Scientists Use MRI to Prove How Brain Re-maps Motor and Sensory Pathways after TMSR


Targeted muscle and sensory reinnervation (TMSR) alters the style the brain processes somatosensory input and motor output. To show how the TMSR affects the upper limb representations in the brains of patients and with amputations, EPFL has been using the ultra high end field 7 Tesla fMRI. The findings are published in the Brain. However, the investigation of the detailed brain mechanisms has never been done in the past.

To improve the control of upper limb prosthesis, targeted muscle and sensory reinnervation (TMSR) is used. In order to reinnervate and activate new muscle targets, residual nerves from the amputated limb are transferred. This is the process how a patient with TMSR prosthetic sends motor commands to the re innervated muscles, where the patient’s movement intentions are decoded and forwarded to the prosthetic limb.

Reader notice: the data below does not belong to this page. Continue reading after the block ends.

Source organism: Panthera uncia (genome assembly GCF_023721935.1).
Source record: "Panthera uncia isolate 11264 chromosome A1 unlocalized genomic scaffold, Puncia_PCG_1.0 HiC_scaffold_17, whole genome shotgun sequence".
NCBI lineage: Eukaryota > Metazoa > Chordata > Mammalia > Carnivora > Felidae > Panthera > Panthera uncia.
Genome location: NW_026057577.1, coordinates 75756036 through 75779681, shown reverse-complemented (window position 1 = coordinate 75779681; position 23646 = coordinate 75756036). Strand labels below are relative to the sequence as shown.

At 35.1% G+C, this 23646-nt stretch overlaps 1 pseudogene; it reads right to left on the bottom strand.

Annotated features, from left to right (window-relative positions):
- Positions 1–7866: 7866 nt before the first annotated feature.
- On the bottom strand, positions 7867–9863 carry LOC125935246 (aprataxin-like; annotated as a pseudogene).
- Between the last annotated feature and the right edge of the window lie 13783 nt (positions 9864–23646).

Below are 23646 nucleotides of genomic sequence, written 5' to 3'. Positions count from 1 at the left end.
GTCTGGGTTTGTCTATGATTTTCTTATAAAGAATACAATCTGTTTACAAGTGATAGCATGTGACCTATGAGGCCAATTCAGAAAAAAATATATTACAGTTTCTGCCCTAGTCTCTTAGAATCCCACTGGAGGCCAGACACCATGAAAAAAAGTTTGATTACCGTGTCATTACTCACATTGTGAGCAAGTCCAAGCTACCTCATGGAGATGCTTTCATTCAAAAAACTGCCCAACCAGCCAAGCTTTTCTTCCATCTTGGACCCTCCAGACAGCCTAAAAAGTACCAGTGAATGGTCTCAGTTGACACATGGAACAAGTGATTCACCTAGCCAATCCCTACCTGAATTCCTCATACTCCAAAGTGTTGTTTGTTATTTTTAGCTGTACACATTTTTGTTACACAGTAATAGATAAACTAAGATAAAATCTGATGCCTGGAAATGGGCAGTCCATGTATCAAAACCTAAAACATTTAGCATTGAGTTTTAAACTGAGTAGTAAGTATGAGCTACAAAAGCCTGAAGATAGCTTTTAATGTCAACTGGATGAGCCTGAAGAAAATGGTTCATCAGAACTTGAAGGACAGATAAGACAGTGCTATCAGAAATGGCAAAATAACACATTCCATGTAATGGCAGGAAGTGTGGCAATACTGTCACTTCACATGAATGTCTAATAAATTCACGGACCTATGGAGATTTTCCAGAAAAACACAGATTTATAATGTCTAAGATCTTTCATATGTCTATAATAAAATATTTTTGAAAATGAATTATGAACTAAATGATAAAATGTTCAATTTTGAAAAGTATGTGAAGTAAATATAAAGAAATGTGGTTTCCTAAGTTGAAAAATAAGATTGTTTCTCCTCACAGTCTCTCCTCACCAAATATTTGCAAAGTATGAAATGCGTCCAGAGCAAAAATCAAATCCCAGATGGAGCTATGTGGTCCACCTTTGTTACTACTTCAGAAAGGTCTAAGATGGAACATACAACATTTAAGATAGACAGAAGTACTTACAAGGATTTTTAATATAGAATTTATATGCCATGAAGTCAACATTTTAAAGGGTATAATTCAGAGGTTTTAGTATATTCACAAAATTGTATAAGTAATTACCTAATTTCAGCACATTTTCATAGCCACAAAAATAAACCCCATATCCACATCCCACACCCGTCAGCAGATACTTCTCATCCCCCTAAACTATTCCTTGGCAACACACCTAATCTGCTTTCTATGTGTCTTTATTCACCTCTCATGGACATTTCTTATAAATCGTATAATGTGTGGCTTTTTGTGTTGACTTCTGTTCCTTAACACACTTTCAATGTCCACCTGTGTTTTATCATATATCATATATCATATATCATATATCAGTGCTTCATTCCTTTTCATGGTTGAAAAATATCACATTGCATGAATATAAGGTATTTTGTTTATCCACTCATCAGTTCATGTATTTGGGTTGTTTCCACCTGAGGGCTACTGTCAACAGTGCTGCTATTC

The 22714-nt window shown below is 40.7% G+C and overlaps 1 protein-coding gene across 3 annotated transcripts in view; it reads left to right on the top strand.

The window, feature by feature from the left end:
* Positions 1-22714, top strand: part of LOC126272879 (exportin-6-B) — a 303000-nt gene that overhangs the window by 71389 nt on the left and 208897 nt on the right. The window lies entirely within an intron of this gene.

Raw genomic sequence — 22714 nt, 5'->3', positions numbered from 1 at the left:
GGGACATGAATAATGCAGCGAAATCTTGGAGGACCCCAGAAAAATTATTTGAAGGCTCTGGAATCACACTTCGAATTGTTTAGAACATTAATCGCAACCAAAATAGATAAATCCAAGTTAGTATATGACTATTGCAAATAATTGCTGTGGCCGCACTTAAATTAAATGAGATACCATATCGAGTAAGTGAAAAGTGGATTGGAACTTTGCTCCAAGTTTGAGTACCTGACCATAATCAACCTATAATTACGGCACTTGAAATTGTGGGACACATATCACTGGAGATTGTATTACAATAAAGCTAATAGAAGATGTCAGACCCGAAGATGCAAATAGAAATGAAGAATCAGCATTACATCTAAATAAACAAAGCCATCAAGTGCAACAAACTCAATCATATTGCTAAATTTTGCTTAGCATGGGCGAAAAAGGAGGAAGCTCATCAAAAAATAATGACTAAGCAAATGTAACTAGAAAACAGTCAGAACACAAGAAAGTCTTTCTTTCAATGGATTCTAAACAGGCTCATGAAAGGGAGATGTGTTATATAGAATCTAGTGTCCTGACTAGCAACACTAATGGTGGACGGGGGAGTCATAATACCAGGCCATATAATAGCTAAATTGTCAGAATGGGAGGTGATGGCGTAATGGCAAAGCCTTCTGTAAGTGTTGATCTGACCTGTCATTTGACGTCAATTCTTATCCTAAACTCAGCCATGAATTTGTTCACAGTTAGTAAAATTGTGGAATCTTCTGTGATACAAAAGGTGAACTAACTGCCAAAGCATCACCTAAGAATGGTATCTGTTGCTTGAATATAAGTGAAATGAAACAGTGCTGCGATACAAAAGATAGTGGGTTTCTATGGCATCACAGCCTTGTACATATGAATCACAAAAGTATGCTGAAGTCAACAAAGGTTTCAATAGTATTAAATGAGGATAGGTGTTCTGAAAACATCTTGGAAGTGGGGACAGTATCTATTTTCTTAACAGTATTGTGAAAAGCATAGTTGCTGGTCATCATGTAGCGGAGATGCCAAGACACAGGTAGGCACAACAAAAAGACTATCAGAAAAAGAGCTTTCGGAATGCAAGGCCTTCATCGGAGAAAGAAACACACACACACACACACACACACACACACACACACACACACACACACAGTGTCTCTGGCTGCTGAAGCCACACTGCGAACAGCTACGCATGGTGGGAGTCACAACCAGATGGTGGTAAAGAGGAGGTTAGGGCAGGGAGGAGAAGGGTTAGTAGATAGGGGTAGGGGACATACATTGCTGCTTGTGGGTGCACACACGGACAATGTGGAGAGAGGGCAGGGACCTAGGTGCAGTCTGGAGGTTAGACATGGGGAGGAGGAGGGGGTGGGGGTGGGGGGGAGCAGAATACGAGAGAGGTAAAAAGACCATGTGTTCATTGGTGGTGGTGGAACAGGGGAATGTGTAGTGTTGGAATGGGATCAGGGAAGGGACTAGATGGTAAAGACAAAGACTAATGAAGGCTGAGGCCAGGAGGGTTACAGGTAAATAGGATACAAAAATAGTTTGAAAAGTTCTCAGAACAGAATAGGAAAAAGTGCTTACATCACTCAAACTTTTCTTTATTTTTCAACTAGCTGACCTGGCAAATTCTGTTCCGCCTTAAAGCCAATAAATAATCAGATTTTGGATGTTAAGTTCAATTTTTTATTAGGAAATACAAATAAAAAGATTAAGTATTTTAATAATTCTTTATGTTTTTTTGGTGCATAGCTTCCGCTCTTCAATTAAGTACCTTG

In order to measure the activities of the brain by detecting changes in the blood flow, ultra high field 7T functional magnetic resonance imaging (FMRI) were used by the scientists. The patients who were using standard prosthesis showed that the motor cortex maps of the amputated limb differed in terms of extent, strength and topography and were similar to individuals without limb amputation. This technique could even figure out maps of missing (phantom) fingers in the somatosensory cortex of the TMSR patients that got activated from the chest or residual limb through the reinnervated skin regions.

The study has also showed that TMSR requires more improvement and that the connections between the motor cortex and primary sensor with high level embodiment regions were weak in the TMSR patients and differed from healthy subjects.


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